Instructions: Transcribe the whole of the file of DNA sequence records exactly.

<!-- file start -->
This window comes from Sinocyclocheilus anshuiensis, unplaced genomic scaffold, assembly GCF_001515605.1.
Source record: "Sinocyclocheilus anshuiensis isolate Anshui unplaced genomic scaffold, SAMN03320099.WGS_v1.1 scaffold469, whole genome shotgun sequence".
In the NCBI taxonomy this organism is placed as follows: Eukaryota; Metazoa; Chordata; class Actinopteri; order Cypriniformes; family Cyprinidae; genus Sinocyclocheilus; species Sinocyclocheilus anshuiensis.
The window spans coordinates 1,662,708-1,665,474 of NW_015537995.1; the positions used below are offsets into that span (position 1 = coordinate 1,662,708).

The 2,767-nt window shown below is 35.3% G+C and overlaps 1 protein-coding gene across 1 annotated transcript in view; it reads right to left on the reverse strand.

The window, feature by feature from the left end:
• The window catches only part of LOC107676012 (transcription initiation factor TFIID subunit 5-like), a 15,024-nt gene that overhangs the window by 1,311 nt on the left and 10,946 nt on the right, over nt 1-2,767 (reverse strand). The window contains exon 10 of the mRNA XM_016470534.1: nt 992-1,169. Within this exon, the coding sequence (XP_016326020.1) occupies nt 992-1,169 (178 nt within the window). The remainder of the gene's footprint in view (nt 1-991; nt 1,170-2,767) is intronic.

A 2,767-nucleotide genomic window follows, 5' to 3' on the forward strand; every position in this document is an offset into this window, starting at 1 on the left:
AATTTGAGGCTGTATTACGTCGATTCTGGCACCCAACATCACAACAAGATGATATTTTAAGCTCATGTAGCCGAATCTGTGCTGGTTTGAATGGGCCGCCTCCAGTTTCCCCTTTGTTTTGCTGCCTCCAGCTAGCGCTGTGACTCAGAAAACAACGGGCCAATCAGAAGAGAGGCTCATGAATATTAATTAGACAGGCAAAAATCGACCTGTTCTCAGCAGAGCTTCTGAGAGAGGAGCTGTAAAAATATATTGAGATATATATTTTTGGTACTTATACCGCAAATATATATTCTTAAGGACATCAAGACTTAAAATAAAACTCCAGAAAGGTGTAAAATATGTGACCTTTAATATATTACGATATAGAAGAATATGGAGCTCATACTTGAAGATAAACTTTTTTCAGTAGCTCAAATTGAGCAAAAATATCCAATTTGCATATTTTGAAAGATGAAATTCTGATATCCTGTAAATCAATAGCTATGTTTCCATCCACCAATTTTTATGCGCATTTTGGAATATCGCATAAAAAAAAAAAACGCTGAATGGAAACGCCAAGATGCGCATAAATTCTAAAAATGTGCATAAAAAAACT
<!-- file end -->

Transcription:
This window comes from Sinocyclocheilus anshuiensis, unplaced genomic scaffold, assembly GCF_001515605.1.
Source record: "Sinocyclocheilus anshuiensis isolate Anshui unplaced genomic scaffold, SAMN03320099.WGS_v1.1 scaffold469, whole genome shotgun sequence".
In the NCBI taxonomy this organism is placed as follows: Eukaryota; Metazoa; Chordata; class Actinopteri; order Cypriniformes; family Cyprinidae; genus Sinocyclocheilus; species Sinocyclocheilus anshuiensis.
The window spans coordinates 1,662,708-1,665,474 of NW_015537995.1; the positions used below are offsets into that span (position 1 = coordinate 1,662,708).

The 2,767-nt window shown below is 35.3% G+C and overlaps 1 protein-coding gene across 1 annotated transcript in view; it reads right to left on the reverse strand.

The window, feature by feature from the left end:
• The window catches only part of LOC107676012 (transcription initiation factor TFIID subunit 5-like), a 15,024-nt gene that overhangs the window by 1,311 nt on the left and 10,946 nt on the right, over nt 1-2,767 (reverse strand). The window contains exon 10 of the mRNA XM_016470534.1: nt 992-1,169. Within this exon, the coding sequence (XP_016326020.1) occupies nt 992-1,169 (178 nt within the window). The remainder of the gene's footprint in view (nt 1-991; nt 1,170-2,767) is intronic.

A 2,767-nucleotide genomic window follows, 5' to 3' on the forward strand; every position in this document is an offset into this window, starting at 1 on the left:
AATTTGAGGCTGTATTACGTCGATTCTGGCACCCAACATCACAACAAGATGATATTTTAAGCTCATGTAGCCGAATCTGTGCTGGTTTGAATGGGCCGCCTCCAGTTTCCCCTTTGTTTTGCTGCCTCCAGCTAGCGCTGTGACTCAGAAAACAACGGGCCAATCAGAAGAGAGGCTCATGAATATTAATTAGACAGGCAAAAATCGACCTGTTCTCAGCAGAGCTTCTGAGAGAGGAGCTGTAAAAATATATTGAGATATATATTTTTGGTACTTATACCGCAAATATATATTCTTAAGGACATCAAGACTTAAAATAAAACTCCAGAAAGGTGTAAAATATGTGACCTTTAATATATTACGATATAGAAGAATATGGAGCTCATACTTGAAGATAAACTTTTTTCAGTAGCTCAAATTGAGCAAAAATATCCAATTTGCATATTTTGAAAGATGAAATTCTGATATCCTGTAAATCAATAGCTATGTTTCCATCCACCAATTTTTATGCGCATTTTGGAATATCGCATAAAAAAAAAAAACGCTGAATGGAAACGCCAAGATGCGCATAAATTCTAAAAATGTGCATAAAAAAACT